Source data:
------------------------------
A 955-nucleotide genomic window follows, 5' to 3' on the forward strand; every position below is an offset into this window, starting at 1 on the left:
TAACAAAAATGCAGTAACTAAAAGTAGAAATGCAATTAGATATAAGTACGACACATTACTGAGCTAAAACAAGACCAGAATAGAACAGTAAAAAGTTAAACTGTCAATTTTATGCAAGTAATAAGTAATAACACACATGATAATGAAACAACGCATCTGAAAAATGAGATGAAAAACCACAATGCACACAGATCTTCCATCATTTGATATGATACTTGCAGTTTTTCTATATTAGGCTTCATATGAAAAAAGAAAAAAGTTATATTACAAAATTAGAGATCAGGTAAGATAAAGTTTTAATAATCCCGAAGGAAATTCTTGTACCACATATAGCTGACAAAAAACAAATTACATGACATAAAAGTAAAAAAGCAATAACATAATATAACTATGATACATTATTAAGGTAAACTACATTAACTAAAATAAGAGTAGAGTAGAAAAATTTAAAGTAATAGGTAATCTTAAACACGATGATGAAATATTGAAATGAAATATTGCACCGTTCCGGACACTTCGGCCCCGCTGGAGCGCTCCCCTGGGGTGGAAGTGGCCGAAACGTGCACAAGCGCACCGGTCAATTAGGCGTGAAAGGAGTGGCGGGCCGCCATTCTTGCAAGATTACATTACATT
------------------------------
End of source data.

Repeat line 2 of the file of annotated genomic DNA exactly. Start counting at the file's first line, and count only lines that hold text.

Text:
TAACAAAAATGCAGTAACTAAAAGTAGAAATGCAATTAGATATAAGTACGACACATTACTGAGCTAAAACAAGACCAGAATAGAACAGTAAAAAGTTAAACTGTCAATTTTATGCAAGTAATAAGTAATAACACACATGATAATGAAACAACGCATCTGAAAAATGAGATGAAAAACCACAATGCACACAGATCTTCCATCATTTGATATGATACTTGCAGTTTTTCTATATTAGGCTTCATATGAAAAAAGAAAAAAGTTATATTACAAAATTAGAGATCAGGTAAGATAAAGTTTTAATAATCCCGAAGGAAATTCTTGTACCACATATAGCTGACAAAAAACAAATTACATGACATAAAAGTAAAAAAGCAATAACATAATATAACTATGATACATTATTAAGGTAAACTACATTAACTAAAATAAGAGTAGAGTAGAAAAATTTAAAGTAATAGGTAATCTTAAACACGATGATGAAATATTGAAATGAAATATTGCACCGTTCCGGACACTTCGGCCCCGCTGGAGCGCTCCCCTGGGGTGGAAGTGGCCGAAACGTGCACAAGCGCACCGGTCAATTAGGCGTGAAAGGAGTGGCGGGCCGCCATTCTTGCAAGATTACATTACATT